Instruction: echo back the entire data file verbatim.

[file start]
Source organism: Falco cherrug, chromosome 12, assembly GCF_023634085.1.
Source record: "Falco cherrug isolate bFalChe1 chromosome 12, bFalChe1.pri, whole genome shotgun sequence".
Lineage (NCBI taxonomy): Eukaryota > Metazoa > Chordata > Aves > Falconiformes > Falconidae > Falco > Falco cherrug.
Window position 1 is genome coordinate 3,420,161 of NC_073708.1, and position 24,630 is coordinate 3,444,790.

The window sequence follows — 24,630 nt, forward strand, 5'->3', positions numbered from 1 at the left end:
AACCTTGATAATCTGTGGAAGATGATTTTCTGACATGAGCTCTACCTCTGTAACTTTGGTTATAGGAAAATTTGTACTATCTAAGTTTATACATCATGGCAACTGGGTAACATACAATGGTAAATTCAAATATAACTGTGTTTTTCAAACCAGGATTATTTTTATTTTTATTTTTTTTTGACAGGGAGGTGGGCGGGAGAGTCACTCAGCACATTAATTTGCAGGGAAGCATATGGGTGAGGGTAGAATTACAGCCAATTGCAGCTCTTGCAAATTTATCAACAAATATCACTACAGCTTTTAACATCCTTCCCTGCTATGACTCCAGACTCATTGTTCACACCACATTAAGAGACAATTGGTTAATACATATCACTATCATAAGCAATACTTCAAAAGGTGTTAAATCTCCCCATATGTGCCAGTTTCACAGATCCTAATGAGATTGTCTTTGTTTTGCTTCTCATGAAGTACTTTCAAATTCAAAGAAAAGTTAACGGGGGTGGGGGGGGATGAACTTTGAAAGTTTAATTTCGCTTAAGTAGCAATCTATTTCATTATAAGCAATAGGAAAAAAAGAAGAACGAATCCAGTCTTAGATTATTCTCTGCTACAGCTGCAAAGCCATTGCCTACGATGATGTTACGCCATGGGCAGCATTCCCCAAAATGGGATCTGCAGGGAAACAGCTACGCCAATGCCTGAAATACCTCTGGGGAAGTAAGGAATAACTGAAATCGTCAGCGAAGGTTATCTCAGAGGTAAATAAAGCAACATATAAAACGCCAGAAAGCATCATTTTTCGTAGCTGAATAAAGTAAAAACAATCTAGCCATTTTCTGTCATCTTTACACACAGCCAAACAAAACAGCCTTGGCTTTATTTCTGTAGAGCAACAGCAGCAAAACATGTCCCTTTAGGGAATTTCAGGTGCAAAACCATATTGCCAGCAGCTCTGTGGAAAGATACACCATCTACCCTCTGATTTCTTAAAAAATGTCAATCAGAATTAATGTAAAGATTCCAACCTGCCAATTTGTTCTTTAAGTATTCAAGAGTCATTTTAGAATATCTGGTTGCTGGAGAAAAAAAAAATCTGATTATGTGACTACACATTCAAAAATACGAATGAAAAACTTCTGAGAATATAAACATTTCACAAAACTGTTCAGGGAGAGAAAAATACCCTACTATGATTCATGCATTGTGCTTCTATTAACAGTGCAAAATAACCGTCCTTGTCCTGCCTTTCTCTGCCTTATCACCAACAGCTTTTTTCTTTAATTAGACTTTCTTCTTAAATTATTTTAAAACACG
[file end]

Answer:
Source organism: Falco cherrug, chromosome 12, assembly GCF_023634085.1.
Source record: "Falco cherrug isolate bFalChe1 chromosome 12, bFalChe1.pri, whole genome shotgun sequence".
Lineage (NCBI taxonomy): Eukaryota > Metazoa > Chordata > Aves > Falconiformes > Falconidae > Falco > Falco cherrug.
Window position 1 is genome coordinate 3,420,161 of NC_073708.1, and position 24,630 is coordinate 3,444,790.

The window sequence follows — 24,630 nt, forward strand, 5'->3', positions numbered from 1 at the left end:
AACCTTGATAATCTGTGGAAGATGATTTTCTGACATGAGCTCTACCTCTGTAACTTTGGTTATAGGAAAATTTGTACTATCTAAGTTTATACATCATGGCAACTGGGTAACATACAATGGTAAATTCAAATATAACTGTGTTTTTCAAACCAGGATTATTTTTATTTTTATTTTTTTTTGACAGGGAGGTGGGCGGGAGAGTCACTCAGCACATTAATTTGCAGGGAAGCATATGGGTGAGGGTAGAATTACAGCCAATTGCAGCTCTTGCAAATTTATCAACAAATATCACTACAGCTTTTAACATCCTTCCCTGCTATGACTCCAGACTCATTGTTCACACCACATTAAGAGACAATTGGTTAATACATATCACTATCATAAGCAATACTTCAAAAGGTGTTAAATCTCCCCATATGTGCCAGTTTCACAGATCCTAATGAGATTGTCTTTGTTTTGCTTCTCATGAAGTACTTTCAAATTCAAAGAAAAGTTAACGGGGGTGGGGGGGGATGAACTTTGAAAGTTTAATTTCGCTTAAGTAGCAATCTATTTCATTATAAGCAATAGGAAAAAAAGAAGAACGAATCCAGTCTTAGATTATTCTCTGCTACAGCTGCAAAGCCATTGCCTACGATGATGTTACGCCATGGGCAGCATTCCCCAAAATGGGATCTGCAGGGAAACAGCTACGCCAATGCCTGAAATACCTCTGGGGAAGTAAGGAATAACTGAAATCGTCAGCGAAGGTTATCTCAGAGGTAAATAAAGCAACATATAAAACGCCAGAAAGCATCATTTTTCGTAGCTGAATAAAGTAAAAACAATCTAGCCATTTTCTGTCATCTTTACACACAGCCAAACAAAACAGCCTTGGCTTTATTTCTGTAGAGCAACAGCAGCAAAACATGTCCCTTTAGGGAATTTCAGGTGCAAAACCATATTGCCAGCAGCTCTGTGGAAAGATACACCATCTACCCTCTGATTTCTTAAAAAATGTCAATCAGAATTAATGTAAAGATTCCAACCTGCCAATTTGTTCTTTAAGTATTCAAGAGTCATTTTAGAATATCTGGTTGCTGGAGAAAAAAAAAATCTGATTATGTGACTACACATTCAAAAATACGAATGAAAAACTTCTGAGAATATAAACATTTCACAAAACTGTTCAGGGAGAGAAAAATACCCTACTATGATTCATGCATTGTGCTTCTATTAACAGTGCAAAATAACCGTCCTTGTCCTGCCTTTCTCTGCCTTATCACCAACAGCTTTTTTCTTTAATTAGACTTTCTTCTTAAATTATTTTAAAACACG